Shenandoah National Park extends along the Blue Ridge Mountains in the U.S. state of Virginia.
beautiful wildflowers found at Shenandoah National Park.
beautiful wildflowers at Shenandoah National Park
Swamp thistle or Cirsium muticum is found throughout Shenandoah National Park.
Swamp thistle or Cirsium muticum is found throughout Shenandoah National Park.
Erigeron annuus also known as daisy fleabane is found at Shenandoah National Park.
Wildflowers found at Shenadoah National Park.

During the hike, many people wore face coverings, masks, even plastic gloves, while a selected few still refused to wear anything at all. On most instances, these later folks wouldn’t even try to keep social distance when running into other people. This experience showed me how different our thinking is when it comes to this pandemic.

I wanted to take care of my family, so I modeled responsible social distance practices every time we ran into other hikers; whether they were wearing a face mask or not. Any time hikers approached on our trail we would move away from them as far as we could, always giving them the right of way. My entire family wore face masks and we only took them off when there was no one else around. It was annoying and unpleasant as most of the time we were the ones moving away from people and letting them pass. Plus, doing a very extraneous exercise such as hiking while wearing a face mask only made the exercise a lot harder.

We were not able to reach the waterfall at Mathews Arm; we only hiked about two miles and turned around and came back. I was being mindful that we had a three-year old with us who was not going to last the whole trip. So, this time around, I opted to keep the trip short.

Fly Poison or Amianthium muscitoxicum.
Mathews Arm Area at Shenandoah National Park.

Shenandoah is home to over 400 species of fungi such as this one.
another variety of mushroom found at Shenandoah National Park.
The Path – Shenandoah National Park

I love hiking and the outdoors and when I get the chance, I like to stay out all day and end up so tired that I just want to take a shower and go to bed. But one of the greatest lessons I learned during this whole pandemic is that we need to be mindful and considerate of others. I needed to be mindful of my kids and realize that they were not going to hike 6.5 miles round trip just to see a waterfall. I also had to be mindful of my husband, who would, inevitably, would end up carrying one or both kids on the way back had we walked all the way to the waterfalls. I had to be mindful and realize that other people disagree about how this new virus spreads or about how serious it is. I had to be mindful and accept that I might not get what I want all the time, especially while going through this pandemic. Instead, I was reminded to be grateful that at least I was able to at least do something I wanted. I had to be mindful and considerate of the fact that this new virus can put other people and families at risk when we choose not to do something as simple as keeping six feet away from others or wear my face mask, and that, even still, some people refused to do any or all of these things.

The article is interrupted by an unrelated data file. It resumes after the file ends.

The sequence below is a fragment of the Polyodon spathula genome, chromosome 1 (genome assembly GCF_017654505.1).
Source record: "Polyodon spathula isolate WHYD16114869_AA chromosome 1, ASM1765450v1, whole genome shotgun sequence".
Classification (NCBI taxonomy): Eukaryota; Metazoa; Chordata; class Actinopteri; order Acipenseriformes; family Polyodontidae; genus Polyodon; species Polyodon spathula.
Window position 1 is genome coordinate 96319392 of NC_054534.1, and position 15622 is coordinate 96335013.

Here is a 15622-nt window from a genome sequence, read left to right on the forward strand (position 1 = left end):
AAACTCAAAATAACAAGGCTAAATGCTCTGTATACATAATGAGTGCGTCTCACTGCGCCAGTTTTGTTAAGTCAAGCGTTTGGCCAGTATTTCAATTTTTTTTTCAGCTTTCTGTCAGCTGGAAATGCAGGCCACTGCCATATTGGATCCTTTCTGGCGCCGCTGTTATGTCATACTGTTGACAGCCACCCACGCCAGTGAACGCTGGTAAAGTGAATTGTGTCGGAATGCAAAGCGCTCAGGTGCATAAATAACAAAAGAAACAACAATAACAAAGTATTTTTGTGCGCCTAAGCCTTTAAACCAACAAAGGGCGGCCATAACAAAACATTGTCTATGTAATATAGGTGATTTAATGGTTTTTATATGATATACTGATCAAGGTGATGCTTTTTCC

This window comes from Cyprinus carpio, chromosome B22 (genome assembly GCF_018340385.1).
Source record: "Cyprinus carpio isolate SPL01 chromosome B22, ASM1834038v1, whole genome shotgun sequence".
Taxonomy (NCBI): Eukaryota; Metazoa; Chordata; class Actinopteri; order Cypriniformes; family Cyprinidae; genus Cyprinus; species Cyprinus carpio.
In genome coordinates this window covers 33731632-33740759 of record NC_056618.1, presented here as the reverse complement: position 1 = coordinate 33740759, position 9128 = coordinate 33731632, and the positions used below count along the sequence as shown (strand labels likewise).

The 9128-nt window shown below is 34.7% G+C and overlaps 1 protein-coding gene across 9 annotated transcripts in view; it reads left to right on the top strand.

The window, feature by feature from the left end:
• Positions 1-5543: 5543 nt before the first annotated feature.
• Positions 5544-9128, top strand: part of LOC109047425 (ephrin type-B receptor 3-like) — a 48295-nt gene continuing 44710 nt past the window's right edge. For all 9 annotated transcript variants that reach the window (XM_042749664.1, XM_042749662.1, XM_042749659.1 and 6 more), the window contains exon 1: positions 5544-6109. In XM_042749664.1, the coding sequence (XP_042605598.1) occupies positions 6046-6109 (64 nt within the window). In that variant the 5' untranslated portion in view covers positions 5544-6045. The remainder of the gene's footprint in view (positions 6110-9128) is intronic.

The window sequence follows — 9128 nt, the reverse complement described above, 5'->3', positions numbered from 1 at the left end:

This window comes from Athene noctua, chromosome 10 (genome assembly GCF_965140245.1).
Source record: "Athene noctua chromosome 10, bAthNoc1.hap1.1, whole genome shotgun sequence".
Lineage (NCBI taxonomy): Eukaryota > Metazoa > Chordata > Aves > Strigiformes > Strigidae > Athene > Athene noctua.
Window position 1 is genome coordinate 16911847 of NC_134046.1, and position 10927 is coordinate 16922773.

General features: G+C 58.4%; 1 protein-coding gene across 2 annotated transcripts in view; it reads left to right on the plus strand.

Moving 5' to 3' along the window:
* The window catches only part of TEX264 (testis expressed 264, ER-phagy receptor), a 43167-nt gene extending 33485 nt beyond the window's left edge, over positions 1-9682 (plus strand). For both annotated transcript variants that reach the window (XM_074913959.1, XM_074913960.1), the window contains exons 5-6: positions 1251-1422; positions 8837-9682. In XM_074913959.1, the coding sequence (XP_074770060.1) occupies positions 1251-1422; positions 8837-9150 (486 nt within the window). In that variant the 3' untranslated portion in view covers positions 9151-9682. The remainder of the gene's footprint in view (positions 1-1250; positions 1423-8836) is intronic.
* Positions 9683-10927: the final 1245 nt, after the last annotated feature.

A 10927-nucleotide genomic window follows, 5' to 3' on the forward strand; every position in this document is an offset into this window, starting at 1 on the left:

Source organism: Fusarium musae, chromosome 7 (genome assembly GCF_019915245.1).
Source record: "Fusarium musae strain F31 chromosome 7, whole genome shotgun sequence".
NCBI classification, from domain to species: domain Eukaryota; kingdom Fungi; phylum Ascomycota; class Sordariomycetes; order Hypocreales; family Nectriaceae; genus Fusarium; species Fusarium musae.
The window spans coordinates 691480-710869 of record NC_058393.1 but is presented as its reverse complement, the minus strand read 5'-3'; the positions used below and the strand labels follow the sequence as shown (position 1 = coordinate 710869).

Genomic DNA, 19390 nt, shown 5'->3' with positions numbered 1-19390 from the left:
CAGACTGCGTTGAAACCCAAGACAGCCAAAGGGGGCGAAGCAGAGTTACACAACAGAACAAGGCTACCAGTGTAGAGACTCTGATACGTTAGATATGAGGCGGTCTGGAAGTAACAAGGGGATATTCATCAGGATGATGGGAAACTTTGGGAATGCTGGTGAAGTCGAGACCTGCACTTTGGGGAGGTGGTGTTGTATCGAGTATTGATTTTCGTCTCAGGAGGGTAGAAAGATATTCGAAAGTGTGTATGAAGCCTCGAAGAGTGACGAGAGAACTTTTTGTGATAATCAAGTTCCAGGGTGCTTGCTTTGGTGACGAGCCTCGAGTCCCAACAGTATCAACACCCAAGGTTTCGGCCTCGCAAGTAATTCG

Even though hiking and the way we go about doing things today is different than what we were used to, we did manage to create nice memories during our trip. I’m glad to see that more people are getting out and visiting this beautiful park, and hopefully they will become aware about how important it is to take care of nature and our world. I am grateful that I live in a place where I can go visit wide open spaces and amazing outdoor locations such as Shenandoah National Park. I came back with a refreshed mind, ready to start my week, even in the middle of this stressful pandemic. There is no doubt that Nature can heal.

I love hiking and the outdoors.
I love hiking and the outdoors.
Visiting Shenandoah National Park during a Pandemic.